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World Bank says to help with Libya rebuilding

Bank says it's been asked to repair services and is helping prepare the country's budget and restoring the banking sector along with the International Monetary Fund

Reuters , Tuesday 13 Sep 2011
Libya bank
Libyans waits outside a branch of the North Africa Bank to get 250 Libyan dinars ($200) before Eid (Photo: Reuters)
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The World Bank on Tuesday said it officially recognised the ruling National Transitional Council as Libya's government and had been asked to help lead efforts to restore vital services and develop jobs programs as the country tries to return to normal after a six-month war.

"As Libya begins its recovery from conflict, the World Bank has been asked to lead the effort in the areas of public expenditure and financial management, infrastructure repair, job creation for young people and service delivery," the poverty-fighting institution said in a statement.

The Bank said it had been asked to repair services in the water, energy and transport sectors and, in cooperation with the International Monetary Fund, to help prepare the country's budget and restore the banking sector.

"We are ready to support the people in Libya," World Bank Managing Director Sri Mulyani Indrawati said. "Our experts have started coordinating with their partners already and we are moving fast to begin work."

The World Bank's sister organization, the IMF, on Saturday said it had endorsed the rebel transitional council and would send a team to Libya as soon as security permits.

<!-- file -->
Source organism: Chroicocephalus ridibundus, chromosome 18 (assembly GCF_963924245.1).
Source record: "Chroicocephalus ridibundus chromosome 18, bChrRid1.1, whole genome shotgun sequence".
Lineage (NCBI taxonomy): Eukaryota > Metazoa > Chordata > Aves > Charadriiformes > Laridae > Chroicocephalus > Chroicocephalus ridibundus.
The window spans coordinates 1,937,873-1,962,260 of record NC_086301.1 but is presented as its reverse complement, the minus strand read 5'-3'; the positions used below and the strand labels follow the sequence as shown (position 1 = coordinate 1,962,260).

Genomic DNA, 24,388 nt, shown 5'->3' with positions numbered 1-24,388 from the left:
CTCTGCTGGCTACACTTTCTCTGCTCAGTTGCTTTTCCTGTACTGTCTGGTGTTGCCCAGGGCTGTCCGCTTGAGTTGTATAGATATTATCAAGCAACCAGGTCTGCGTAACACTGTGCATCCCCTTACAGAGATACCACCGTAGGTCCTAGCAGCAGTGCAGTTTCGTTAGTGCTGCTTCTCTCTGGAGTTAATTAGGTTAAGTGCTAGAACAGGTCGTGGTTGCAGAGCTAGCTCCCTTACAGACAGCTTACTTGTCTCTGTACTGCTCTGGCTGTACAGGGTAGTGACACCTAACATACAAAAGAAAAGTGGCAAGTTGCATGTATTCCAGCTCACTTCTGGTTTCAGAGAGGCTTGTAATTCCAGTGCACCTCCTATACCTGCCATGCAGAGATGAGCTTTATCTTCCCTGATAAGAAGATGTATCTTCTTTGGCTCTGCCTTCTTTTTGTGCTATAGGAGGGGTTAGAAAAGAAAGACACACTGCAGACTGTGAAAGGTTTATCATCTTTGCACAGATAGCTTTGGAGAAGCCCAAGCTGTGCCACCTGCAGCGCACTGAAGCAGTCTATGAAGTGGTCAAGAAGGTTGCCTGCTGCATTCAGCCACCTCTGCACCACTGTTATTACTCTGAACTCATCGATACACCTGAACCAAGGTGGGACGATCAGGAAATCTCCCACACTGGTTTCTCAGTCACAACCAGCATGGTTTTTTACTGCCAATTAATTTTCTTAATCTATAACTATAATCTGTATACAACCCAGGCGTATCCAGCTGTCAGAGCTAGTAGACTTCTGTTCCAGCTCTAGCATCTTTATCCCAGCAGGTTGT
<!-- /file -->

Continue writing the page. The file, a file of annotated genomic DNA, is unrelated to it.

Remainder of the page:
The recognition of the former rebel forces as Libya's official government by the IMF and World Bank are usually seen as a sign for donors and investors to engage with a country and should reassure them of independent oversight.

Indrawati said in response to concerns expressed by the Libyan authorities with whom the Bank has met, special attention would be paid to accountability and transparency in the rebuilding phase.

While rebel forces have overrun the capital Tripoli, several parts of the south and three major towns -- Bani Walid, Sirte and Sabha -- are still controlled by forces loyal to Muammar Gaddafi.

Libya's problems are unique because after four decades of Gaddafi's personalized rule, it does not have a regular state structure and state services were poorly run.

There were attempts under Gaddafi to modernize the oil-based economy and government services by passing laws to attract new investment but much of the effort was wasted.

Analysts have said the new transitional council will need to move quickly to show Libya can be more than just an oil-revenue dependent country.

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